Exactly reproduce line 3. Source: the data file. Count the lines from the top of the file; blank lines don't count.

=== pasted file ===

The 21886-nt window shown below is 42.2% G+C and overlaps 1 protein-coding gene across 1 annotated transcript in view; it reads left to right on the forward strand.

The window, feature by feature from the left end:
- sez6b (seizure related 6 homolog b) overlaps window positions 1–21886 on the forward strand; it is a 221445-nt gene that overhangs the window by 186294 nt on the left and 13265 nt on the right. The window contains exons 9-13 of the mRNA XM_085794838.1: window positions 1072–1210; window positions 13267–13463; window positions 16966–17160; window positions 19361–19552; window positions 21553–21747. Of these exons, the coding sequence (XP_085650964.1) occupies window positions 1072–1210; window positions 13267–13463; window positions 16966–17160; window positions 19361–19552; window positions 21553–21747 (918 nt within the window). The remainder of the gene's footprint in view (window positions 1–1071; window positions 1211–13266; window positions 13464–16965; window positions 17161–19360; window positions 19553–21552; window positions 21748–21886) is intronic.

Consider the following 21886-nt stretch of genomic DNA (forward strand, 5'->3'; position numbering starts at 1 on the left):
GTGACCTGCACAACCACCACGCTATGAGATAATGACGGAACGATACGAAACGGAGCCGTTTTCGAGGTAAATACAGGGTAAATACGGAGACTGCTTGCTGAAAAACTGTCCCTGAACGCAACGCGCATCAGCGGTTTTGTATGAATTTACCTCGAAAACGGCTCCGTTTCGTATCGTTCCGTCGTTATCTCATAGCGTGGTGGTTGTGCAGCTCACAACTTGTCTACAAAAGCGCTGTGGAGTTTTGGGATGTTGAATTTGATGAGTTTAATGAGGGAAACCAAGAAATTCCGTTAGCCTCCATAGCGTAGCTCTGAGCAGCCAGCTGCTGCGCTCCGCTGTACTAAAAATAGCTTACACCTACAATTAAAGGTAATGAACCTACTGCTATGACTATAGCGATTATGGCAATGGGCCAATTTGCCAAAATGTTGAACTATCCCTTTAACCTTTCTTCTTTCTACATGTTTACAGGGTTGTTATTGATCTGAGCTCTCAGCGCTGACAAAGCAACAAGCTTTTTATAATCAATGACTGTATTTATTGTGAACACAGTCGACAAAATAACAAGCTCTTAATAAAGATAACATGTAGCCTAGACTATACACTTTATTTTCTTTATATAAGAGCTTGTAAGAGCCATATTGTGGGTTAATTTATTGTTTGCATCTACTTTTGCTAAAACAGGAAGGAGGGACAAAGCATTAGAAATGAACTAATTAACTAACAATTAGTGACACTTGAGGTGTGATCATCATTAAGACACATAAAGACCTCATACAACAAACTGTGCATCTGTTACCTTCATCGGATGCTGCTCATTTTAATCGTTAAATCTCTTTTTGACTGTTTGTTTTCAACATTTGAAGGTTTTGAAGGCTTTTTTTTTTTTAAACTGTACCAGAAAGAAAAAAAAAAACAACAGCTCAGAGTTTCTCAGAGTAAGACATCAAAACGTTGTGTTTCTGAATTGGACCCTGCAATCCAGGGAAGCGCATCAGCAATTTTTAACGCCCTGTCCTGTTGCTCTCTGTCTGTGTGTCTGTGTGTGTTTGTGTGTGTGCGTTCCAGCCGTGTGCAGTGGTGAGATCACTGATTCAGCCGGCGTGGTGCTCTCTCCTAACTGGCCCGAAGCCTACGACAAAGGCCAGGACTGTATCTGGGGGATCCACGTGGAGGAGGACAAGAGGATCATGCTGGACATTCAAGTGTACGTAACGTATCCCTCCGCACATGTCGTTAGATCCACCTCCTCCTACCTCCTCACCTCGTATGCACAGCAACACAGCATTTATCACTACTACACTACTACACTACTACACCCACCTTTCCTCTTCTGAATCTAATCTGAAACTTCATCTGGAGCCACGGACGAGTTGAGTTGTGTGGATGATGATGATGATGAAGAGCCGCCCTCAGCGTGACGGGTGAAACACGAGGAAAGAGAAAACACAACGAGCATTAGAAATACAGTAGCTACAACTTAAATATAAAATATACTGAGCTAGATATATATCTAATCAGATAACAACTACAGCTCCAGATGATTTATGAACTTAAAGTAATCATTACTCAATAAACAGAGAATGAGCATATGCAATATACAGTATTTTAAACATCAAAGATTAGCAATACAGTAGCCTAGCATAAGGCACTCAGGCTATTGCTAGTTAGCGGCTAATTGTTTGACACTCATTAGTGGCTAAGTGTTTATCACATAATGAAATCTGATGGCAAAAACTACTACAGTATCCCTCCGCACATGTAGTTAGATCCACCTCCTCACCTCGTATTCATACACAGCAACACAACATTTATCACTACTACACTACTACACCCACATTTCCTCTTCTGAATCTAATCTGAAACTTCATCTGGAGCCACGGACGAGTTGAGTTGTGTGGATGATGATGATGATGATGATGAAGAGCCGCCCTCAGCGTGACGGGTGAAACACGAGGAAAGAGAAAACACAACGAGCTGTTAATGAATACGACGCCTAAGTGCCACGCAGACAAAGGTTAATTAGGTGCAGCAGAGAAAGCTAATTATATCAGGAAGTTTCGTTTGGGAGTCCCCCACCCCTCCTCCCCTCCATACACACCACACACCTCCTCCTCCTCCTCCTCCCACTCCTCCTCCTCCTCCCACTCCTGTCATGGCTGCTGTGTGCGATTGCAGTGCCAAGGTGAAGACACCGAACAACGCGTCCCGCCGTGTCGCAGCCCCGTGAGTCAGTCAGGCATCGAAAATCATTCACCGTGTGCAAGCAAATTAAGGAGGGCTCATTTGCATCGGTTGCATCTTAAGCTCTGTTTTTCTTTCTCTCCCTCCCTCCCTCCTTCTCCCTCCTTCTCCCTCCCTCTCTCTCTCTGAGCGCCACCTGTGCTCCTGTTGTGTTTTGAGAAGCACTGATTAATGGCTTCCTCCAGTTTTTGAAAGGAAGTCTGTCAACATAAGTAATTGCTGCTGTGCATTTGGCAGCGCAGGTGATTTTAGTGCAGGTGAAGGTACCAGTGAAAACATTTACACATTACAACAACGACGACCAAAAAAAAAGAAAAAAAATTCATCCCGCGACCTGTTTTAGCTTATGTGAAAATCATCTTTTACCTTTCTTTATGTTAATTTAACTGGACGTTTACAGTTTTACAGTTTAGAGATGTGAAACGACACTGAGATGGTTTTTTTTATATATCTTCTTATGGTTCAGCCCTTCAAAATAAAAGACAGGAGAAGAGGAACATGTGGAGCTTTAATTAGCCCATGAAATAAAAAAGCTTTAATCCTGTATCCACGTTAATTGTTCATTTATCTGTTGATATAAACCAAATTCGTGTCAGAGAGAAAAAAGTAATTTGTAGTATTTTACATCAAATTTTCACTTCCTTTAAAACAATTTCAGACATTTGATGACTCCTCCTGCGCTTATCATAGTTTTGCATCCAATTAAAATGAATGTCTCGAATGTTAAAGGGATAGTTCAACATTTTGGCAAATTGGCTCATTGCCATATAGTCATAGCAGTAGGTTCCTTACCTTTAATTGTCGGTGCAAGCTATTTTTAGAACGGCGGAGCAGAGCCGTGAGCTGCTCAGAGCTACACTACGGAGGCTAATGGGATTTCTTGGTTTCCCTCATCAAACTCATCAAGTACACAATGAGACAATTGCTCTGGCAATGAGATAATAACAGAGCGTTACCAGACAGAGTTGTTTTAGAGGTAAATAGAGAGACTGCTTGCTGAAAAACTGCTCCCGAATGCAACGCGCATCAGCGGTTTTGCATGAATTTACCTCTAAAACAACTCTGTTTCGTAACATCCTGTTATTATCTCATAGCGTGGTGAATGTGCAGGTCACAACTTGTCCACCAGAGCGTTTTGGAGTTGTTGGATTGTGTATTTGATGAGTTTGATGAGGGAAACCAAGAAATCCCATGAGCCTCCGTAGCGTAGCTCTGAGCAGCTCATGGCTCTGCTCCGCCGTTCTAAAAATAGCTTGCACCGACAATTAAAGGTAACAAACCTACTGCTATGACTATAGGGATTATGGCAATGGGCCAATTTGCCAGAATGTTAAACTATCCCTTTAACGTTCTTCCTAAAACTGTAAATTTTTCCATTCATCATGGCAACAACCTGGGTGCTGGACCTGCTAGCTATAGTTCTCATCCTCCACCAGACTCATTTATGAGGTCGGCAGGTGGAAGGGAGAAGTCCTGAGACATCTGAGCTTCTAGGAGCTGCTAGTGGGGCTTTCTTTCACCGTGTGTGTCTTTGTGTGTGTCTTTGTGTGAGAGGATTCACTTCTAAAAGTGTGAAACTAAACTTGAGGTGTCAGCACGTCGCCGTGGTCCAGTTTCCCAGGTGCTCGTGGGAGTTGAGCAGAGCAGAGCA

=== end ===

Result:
- sez6b (seizure related 6 homolog b) overlaps window positions 1–21886 on the forward strand; it is a 221445-nt gene that overhangs the window by 186294 nt on the left and 13265 nt on the right. The window contains exons 9-13 of the mRNA XM_085794838.1: window positions 1072–1210; window positions 13267–13463; window positions 16966–17160; window positions 19361–19552; window positions 21553–21747. Of these exons, the coding sequence (XP_085650964.1) occupies window positions 1072–1210; window positions 13267–13463; window positions 16966–17160; window positions 19361–19552; window positions 21553–21747 (918 nt within the window). The remainder of the gene's footprint in view (window positions 1–1071; window positions 1211–13266; window positions 13464–16965; window positions 17161–19360; window positions 19553–21552; window positions 21748–21886) is intronic.